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Mechanisms of viral hepatitis induced liver injury.

Authors
Type
Published Article
Journal
Current Molecular Medicine
1566-5240
Publisher
Bentham Science
Publication Date
Volume
3
Issue
6
Pages
537–544
Identifiers
PMID: 14527085
Source
Medline
License
Unknown

Abstract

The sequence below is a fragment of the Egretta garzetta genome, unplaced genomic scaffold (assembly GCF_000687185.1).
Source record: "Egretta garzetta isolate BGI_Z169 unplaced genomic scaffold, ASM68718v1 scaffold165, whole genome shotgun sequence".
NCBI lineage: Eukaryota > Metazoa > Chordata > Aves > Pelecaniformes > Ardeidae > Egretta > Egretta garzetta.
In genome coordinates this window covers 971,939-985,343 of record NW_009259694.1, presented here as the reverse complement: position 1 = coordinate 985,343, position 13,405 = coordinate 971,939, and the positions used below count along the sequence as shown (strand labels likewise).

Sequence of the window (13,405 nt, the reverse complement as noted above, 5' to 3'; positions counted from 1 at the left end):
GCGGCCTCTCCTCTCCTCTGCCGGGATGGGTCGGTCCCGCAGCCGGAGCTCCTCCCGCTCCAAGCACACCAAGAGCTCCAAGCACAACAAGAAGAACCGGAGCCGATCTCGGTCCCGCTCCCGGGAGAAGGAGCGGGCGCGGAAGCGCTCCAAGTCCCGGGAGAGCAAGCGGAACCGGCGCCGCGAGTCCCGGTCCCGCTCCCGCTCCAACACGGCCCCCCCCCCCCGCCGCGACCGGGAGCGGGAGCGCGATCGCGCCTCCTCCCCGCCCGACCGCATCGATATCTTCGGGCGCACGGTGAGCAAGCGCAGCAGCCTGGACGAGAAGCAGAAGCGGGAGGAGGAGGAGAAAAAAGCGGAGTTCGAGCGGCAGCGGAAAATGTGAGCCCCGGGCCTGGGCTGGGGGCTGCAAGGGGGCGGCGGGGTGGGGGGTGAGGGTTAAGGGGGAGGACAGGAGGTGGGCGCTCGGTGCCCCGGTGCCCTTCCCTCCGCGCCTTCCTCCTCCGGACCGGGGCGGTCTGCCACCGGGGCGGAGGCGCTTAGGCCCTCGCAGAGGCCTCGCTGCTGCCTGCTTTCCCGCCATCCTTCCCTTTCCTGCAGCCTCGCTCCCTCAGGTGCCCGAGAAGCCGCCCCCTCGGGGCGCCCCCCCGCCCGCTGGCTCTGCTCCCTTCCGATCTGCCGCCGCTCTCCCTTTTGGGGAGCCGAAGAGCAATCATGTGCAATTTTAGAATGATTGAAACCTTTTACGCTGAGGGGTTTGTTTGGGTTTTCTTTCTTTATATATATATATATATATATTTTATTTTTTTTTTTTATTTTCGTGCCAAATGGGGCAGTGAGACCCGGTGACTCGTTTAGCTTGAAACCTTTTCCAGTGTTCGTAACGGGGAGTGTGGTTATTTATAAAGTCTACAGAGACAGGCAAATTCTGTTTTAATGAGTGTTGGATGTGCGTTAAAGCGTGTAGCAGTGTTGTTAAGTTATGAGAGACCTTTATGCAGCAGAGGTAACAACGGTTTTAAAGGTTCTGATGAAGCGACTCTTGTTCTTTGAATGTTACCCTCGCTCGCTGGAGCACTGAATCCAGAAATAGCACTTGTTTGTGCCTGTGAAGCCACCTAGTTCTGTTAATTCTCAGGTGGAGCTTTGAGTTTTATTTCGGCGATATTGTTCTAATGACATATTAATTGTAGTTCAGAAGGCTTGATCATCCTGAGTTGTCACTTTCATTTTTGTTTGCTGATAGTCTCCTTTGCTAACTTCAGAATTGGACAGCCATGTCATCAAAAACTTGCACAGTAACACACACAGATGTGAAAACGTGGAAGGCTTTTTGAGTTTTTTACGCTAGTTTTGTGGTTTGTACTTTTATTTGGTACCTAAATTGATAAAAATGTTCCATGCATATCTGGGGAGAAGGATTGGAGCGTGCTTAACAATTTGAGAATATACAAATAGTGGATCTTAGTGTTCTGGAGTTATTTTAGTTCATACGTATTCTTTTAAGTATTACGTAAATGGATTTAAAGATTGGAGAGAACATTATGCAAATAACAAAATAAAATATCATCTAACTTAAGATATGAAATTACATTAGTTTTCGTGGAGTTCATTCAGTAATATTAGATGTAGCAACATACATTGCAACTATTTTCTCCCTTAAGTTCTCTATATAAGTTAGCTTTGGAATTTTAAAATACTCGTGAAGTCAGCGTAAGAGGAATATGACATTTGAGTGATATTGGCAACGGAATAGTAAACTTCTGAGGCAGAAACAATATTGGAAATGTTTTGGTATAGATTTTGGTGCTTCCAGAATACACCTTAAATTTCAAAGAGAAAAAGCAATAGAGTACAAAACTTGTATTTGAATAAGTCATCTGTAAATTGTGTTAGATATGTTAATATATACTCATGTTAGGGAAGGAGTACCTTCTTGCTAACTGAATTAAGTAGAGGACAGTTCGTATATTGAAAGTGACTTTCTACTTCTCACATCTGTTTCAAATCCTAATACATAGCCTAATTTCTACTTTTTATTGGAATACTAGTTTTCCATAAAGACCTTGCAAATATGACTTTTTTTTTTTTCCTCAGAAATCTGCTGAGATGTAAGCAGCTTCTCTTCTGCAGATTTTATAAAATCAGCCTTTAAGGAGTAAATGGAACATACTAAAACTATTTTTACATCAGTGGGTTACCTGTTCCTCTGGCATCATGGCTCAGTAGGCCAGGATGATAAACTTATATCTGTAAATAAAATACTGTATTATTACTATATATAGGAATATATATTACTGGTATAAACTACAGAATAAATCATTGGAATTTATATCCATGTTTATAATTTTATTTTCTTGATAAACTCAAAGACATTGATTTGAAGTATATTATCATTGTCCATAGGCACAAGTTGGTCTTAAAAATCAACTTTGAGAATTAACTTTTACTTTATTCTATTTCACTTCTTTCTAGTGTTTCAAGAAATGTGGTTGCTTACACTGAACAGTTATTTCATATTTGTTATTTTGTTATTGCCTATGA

Among seven human hepatitis viruses (A to E, G and TT virus), hepatitis B (HBV) and C (HCV) viruses are able to persist in the host for years and principally contribute to the establishment of chronic hepatitis. During the course of persistent infection, continuous intrahepatic inflammation maintains a cycle of liver cell destruction and regeneration that often terminates in hepatocellular carcinoma (HCC). While the expression and retention of viral proteins in hepatocytes may influence the severity and progression of liver disease, the mechanisms of liver injury in viral hepatistis are defined to be due not to the direct cytopathic effects of viruses, but to the host immune response to viral proteins expressed by infected hepatocytes. In the process of liver injury, hepatocellular death (apoptosis) induced by the proapoptotic molecules of T cells activated following antigen recognition triggers a cascade of antigen nonspecific effector systems and causes necroinflammatory disease. Accordingly, the regulation of the immune response, e.g., via the cell death pathways, in chronically infected patients should prevent the development of HCC.

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